During my last two posts, I have focused on picking college majors. This is the last post that I’m going to devote to majors for awhile. Here are my previous posts:
Is getting a head start on a college major a good thing?
Not according to a study on college majors that was conducted by Ofer Malamud, an assistant professor of economics at the University of Chicago. He looked at the career choices of college graduates who attended school in Great Britain and Scotland and made some fascinating discoveries.
In Great Britain, students need to select an academic major while still in high school. In contrast, Scottish undergrads take a broad variety of courses before specializing in their last two years.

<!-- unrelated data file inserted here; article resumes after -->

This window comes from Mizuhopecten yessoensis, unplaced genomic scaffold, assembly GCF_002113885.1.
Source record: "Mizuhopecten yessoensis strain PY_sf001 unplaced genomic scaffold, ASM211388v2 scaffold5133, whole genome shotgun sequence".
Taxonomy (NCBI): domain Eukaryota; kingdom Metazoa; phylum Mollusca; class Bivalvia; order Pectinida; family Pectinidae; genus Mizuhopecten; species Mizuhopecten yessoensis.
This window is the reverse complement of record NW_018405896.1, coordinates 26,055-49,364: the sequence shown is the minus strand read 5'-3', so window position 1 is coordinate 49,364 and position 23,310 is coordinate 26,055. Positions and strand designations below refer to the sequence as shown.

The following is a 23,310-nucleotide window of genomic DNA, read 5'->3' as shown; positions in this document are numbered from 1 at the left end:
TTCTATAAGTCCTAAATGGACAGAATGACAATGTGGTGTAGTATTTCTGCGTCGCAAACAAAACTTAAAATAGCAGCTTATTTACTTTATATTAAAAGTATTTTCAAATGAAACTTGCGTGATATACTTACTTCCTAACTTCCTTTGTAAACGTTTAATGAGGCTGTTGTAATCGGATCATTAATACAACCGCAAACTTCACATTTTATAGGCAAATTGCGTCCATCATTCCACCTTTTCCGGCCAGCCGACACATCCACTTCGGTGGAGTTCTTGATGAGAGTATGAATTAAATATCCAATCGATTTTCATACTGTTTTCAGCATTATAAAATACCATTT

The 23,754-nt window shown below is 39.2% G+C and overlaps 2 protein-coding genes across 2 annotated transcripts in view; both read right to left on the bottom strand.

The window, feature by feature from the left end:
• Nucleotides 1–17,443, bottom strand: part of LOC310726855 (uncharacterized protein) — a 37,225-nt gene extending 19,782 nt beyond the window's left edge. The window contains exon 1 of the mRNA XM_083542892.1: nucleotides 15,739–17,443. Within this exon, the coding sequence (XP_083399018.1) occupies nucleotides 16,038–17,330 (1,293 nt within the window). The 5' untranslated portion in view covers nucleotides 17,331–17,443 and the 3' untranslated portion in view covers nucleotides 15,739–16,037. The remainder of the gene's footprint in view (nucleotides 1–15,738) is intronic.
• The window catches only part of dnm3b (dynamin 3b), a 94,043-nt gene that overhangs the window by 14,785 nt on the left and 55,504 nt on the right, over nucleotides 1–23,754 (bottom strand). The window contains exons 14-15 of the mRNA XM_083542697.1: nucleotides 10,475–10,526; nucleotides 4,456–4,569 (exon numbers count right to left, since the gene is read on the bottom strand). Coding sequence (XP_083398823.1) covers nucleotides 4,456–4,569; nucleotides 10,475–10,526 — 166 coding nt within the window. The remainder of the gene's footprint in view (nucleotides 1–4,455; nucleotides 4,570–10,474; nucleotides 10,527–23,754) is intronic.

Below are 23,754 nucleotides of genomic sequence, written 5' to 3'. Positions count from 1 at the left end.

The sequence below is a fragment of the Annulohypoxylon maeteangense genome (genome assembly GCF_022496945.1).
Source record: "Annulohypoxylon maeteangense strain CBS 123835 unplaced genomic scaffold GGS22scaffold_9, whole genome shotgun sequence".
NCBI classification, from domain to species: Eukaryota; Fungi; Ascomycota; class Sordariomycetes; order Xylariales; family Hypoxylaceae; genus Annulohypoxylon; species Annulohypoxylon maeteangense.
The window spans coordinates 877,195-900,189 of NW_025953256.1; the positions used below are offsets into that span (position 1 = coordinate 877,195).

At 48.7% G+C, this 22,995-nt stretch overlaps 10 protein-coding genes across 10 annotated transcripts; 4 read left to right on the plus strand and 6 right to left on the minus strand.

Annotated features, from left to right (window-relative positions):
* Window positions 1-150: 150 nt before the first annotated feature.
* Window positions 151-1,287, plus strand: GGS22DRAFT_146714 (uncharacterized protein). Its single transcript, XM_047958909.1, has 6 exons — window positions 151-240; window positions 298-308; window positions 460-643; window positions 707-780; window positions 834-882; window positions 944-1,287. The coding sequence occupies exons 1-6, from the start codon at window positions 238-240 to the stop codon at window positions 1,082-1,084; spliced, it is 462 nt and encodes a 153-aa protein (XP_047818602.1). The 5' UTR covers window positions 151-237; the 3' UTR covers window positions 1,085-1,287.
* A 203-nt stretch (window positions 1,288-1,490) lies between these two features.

Curiously enough, the British college graduates who had to pick majors as teenagers were less likely to hold jobs related to their fields of study. Scottish grads, however, who had more time to explore majors before settling on one, were more likely to end up at jobs related to their academic work.
Here’s what Inside Higher Ed observed about the findings:
The students at Scottish institutions seem more likely to have chosen to study fields that successfully aligned with their career interest, says Malamud, success that he attributes to the time and freedom they’re given to experiment with a broad range of fields, and to learn both what they like and what they’re good at.
With many state schools experiencing deep budget cuts, I’m afraid an increasing number of students are going to have to choose majors before they are ready.